The light is low and mellow and the children have returned to their lives of structure at school. The house is still and in the mornings of this Indian summer, I walk the dog through fields of great golden bales of barley straw. The hedgerows are laden with berry jewels, rosehips, blackberries, haws and one bent blackthorn adorned with her sloes. Next year, I might make some hedgerow wine. Instead, I throw some rhubarb and strawberries with honey under a crumble.
Seamus Heaney died and my Dad phoned me to tell me that one of his friends died. My Dad speaks to me of his friend in a manner that suggests that I know this person very well. However, I only have a vague notion of whom he is speaking. He forgets sometimes that this person was a greater part of his life only when he was a teenager before myself and my brother arrived. He tells me a story of how when he was this young man, he would linger in the moonlit garden listening to and avoiding his father leading the nightly rendition of The Rosary. A small silent rebellion. 'I would sure go in now', he says firmly, nostalgia is memory tinged with regret.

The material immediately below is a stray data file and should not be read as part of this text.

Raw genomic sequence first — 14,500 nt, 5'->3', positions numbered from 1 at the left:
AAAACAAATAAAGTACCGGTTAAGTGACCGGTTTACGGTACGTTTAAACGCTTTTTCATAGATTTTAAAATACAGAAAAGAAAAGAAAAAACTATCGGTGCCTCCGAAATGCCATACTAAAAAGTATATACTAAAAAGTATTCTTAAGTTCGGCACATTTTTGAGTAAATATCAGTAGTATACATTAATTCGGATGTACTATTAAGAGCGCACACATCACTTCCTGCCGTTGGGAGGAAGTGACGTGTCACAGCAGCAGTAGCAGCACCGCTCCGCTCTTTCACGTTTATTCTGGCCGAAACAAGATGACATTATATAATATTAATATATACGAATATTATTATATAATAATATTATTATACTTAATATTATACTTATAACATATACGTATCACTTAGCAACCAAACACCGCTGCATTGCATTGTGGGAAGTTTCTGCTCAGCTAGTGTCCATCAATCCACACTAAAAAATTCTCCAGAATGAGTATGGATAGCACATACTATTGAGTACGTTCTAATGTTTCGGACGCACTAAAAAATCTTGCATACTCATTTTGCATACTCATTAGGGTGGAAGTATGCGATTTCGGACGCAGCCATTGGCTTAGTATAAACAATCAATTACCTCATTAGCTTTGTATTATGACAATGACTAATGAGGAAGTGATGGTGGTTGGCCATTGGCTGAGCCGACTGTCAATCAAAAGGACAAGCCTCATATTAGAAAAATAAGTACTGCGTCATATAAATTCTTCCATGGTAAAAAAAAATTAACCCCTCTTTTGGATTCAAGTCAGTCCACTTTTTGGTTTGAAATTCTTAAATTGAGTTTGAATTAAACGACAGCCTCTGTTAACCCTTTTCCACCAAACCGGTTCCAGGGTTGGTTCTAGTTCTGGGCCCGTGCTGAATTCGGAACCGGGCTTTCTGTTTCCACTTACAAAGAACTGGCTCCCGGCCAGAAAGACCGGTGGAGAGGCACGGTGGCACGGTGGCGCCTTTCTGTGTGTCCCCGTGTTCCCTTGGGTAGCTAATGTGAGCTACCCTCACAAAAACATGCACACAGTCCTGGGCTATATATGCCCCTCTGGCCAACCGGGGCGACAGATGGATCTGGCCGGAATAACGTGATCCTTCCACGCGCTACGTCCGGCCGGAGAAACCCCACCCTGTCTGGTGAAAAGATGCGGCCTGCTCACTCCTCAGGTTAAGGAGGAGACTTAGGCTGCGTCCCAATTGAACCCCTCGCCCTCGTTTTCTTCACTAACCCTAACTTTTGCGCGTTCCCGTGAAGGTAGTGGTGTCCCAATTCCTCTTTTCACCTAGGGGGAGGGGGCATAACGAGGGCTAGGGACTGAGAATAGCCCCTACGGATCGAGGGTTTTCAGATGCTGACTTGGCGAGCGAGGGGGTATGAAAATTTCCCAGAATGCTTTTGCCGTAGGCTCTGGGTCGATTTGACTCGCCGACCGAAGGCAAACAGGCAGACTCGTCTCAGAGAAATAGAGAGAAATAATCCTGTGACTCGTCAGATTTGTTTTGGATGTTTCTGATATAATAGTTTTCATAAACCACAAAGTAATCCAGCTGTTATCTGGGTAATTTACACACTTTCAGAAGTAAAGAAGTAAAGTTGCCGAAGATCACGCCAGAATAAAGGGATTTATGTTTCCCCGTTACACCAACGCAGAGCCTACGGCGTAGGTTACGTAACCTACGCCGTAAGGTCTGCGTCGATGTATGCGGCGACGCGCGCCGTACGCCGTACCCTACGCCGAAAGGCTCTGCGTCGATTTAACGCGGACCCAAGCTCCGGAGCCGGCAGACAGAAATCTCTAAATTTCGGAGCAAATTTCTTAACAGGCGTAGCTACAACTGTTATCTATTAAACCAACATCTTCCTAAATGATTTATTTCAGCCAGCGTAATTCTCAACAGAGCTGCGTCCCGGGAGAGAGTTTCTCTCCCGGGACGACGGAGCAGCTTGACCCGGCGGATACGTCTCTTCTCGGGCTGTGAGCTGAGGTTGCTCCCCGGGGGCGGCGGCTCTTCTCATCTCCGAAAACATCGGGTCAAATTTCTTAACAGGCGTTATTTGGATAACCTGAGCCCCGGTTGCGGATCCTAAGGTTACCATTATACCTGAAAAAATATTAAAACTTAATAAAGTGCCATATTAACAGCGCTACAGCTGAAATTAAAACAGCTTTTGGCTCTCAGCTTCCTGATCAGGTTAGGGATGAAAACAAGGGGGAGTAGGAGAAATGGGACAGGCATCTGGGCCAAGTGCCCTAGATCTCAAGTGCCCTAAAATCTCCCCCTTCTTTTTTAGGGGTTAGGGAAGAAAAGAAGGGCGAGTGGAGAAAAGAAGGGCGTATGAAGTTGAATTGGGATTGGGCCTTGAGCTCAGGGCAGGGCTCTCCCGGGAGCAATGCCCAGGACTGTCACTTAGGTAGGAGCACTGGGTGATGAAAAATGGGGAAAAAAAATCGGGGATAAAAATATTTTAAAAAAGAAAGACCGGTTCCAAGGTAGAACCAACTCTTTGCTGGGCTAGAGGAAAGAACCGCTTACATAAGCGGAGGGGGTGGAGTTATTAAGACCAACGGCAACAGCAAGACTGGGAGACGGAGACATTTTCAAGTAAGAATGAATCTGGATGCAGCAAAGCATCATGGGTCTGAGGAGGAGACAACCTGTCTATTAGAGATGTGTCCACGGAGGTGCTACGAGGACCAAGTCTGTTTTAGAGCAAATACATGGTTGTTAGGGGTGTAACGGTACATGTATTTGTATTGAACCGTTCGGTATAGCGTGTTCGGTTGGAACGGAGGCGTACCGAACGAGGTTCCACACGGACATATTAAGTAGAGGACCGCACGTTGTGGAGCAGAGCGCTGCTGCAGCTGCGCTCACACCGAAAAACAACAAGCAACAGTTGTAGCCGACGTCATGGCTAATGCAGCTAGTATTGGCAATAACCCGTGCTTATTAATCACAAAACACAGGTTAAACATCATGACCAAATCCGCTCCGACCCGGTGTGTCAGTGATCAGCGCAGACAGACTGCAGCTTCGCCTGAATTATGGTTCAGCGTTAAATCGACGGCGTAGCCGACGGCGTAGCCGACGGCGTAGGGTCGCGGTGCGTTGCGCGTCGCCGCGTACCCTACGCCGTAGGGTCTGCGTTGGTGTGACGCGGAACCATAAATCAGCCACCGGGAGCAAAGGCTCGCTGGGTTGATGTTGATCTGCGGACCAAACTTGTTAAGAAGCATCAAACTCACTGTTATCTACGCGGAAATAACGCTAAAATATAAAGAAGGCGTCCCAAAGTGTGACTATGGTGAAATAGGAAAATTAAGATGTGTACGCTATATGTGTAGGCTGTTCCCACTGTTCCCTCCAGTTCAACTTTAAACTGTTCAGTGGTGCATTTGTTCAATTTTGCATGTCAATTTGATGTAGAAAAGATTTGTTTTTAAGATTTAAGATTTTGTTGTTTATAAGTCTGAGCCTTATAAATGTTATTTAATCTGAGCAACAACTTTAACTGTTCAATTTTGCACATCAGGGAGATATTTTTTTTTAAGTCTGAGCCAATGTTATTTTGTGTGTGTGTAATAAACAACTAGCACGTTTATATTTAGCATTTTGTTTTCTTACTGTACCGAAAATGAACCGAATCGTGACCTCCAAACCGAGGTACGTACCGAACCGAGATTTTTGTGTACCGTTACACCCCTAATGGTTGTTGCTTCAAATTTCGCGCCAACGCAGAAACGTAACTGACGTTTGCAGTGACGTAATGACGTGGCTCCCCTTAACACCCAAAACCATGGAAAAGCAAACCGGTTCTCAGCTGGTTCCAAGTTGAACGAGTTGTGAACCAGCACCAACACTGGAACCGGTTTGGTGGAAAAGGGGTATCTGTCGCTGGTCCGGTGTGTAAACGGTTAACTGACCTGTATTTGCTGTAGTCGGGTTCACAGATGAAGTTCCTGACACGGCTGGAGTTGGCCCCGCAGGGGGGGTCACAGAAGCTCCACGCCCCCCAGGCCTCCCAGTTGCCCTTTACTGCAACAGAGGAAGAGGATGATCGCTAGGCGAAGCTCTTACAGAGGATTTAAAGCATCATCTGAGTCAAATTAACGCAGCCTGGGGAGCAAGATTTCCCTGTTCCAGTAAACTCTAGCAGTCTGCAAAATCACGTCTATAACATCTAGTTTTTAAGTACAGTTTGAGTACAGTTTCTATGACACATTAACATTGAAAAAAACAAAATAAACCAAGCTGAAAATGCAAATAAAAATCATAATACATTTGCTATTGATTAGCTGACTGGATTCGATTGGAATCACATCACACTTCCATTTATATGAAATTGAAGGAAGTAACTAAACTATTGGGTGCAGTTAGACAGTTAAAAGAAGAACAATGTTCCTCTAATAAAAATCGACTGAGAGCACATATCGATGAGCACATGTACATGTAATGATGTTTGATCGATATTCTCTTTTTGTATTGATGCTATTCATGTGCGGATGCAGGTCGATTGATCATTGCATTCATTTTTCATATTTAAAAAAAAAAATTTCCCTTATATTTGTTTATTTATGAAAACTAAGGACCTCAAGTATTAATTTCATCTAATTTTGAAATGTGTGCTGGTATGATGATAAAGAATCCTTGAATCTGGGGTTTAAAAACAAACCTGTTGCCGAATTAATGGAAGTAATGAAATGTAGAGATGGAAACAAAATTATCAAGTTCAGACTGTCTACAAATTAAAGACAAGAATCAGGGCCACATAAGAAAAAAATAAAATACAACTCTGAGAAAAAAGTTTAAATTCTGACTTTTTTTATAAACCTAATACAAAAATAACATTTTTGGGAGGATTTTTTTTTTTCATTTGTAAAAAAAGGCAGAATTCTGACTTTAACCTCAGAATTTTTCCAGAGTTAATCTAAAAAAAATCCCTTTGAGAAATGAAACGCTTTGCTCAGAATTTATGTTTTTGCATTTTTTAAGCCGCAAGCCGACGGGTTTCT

I wonder if I will look back on my own rejection of some of my familial beliefs and values as a flash of youthful arrogance instead of a part of some natural evolution into individualism and adulthood. The only poem of Heaney's that I ever read was 'Digging' in GCSE English Lit and I remember realising that poetry could elevate the ordinary into something exceptional. That reading in and of itself was something essential, something important. "My Father digging...", my Grandfather was also man of the earth, of turf and floury spuds and of coaxing little seeds to grow. Granda grew strong, eye-stinging onions in his garden and delicate sky-blue iris and midnight scented sweet-peas. Today, he is gone and Dad grows the flowers and I grow the onions and crave the odour of alliums and damp purple soil.